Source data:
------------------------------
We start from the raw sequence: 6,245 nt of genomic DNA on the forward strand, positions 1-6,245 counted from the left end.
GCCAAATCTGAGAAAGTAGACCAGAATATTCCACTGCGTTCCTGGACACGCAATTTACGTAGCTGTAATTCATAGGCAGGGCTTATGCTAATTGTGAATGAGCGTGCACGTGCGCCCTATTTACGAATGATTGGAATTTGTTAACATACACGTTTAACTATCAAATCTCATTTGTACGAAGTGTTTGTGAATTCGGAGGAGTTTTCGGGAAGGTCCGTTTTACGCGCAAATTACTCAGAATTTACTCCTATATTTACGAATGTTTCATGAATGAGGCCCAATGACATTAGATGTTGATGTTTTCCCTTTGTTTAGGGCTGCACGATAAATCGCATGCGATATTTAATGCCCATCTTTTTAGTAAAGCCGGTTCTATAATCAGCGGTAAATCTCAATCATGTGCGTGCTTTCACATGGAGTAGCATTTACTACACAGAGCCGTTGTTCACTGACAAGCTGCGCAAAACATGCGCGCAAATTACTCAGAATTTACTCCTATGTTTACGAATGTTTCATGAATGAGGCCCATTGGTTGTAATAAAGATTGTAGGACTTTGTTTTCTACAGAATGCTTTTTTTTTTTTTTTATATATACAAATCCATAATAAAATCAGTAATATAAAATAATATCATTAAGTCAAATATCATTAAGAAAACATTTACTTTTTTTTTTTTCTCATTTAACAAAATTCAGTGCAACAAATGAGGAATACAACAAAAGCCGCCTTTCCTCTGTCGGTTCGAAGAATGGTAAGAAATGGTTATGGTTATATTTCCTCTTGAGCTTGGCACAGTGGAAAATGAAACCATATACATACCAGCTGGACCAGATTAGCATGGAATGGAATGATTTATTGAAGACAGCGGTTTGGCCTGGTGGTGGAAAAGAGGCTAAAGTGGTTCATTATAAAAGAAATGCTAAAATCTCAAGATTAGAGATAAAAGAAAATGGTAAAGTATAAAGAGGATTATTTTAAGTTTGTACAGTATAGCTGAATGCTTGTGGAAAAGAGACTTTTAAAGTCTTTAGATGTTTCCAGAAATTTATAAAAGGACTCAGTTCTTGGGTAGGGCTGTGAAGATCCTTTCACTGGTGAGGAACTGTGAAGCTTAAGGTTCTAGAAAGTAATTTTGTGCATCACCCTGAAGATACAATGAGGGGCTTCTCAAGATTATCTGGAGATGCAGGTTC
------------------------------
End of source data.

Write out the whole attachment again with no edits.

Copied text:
We start from the raw sequence: 6,245 nt of genomic DNA on the forward strand, positions 1-6,245 counted from the left end.
GCCAAATCTGAGAAAGTAGACCAGAATATTCCACTGCGTTCCTGGACACGCAATTTACGTAGCTGTAATTCATAGGCAGGGCTTATGCTAATTGTGAATGAGCGTGCACGTGCGCCCTATTTACGAATGATTGGAATTTGTTAACATACACGTTTAACTATCAAATCTCATTTGTACGAAGTGTTTGTGAATTCGGAGGAGTTTTCGGGAAGGTCCGTTTTACGCGCAAATTACTCAGAATTTACTCCTATATTTACGAATGTTTCATGAATGAGGCCCAATGACATTAGATGTTGATGTTTTCCCTTTGTTTAGGGCTGCACGATAAATCGCATGCGATATTTAATGCCCATCTTTTTAGTAAAGCCGGTTCTATAATCAGCGGTAAATCTCAATCATGTGCGTGCTTTCACATGGAGTAGCATTTACTACACAGAGCCGTTGTTCACTGACAAGCTGCGCAAAACATGCGCGCAAATTACTCAGAATTTACTCCTATGTTTACGAATGTTTCATGAATGAGGCCCATTGGTTGTAATAAAGATTGTAGGACTTTGTTTTCTACAGAATGCTTTTTTTTTTTTTTTATATATACAAATCCATAATAAAATCAGTAATATAAAATAATATCATTAAGTCAAATATCATTAAGAAAACATTTACTTTTTTTTTTTTCTCATTTAACAAAATTCAGTGCAACAAATGAGGAATACAACAAAAGCCGCCTTTCCTCTGTCGGTTCGAAGAATGGTAAGAAATGGTTATGGTTATATTTCCTCTTGAGCTTGGCACAGTGGAAAATGAAACCATATACATACCAGCTGGACCAGATTAGCATGGAATGGAATGATTTATTGAAGACAGCGGTTTGGCCTGGTGGTGGAAAAGAGGCTAAAGTGGTTCATTATAAAAGAAATGCTAAAATCTCAAGATTAGAGATAAAAGAAAATGGTAAAGTATAAAGAGGATTATTTTAAGTTTGTACAGTATAGCTGAATGCTTGTGGAAAAGAGACTTTTAAAGTCTTTAGATGTTTCCAGAAATTTATAAAAGGACTCAGTTCTTGGGTAGGGCTGTGAAGATCCTTTCACTGGTGAGGAACTGTGAAGCTTAAGGTTCTAGAAAGTAATTTTGTGCATCACCCTGAAGATACAATGAGGGGCTTCTCAAGATTATCTGGAGATGCAGGTTC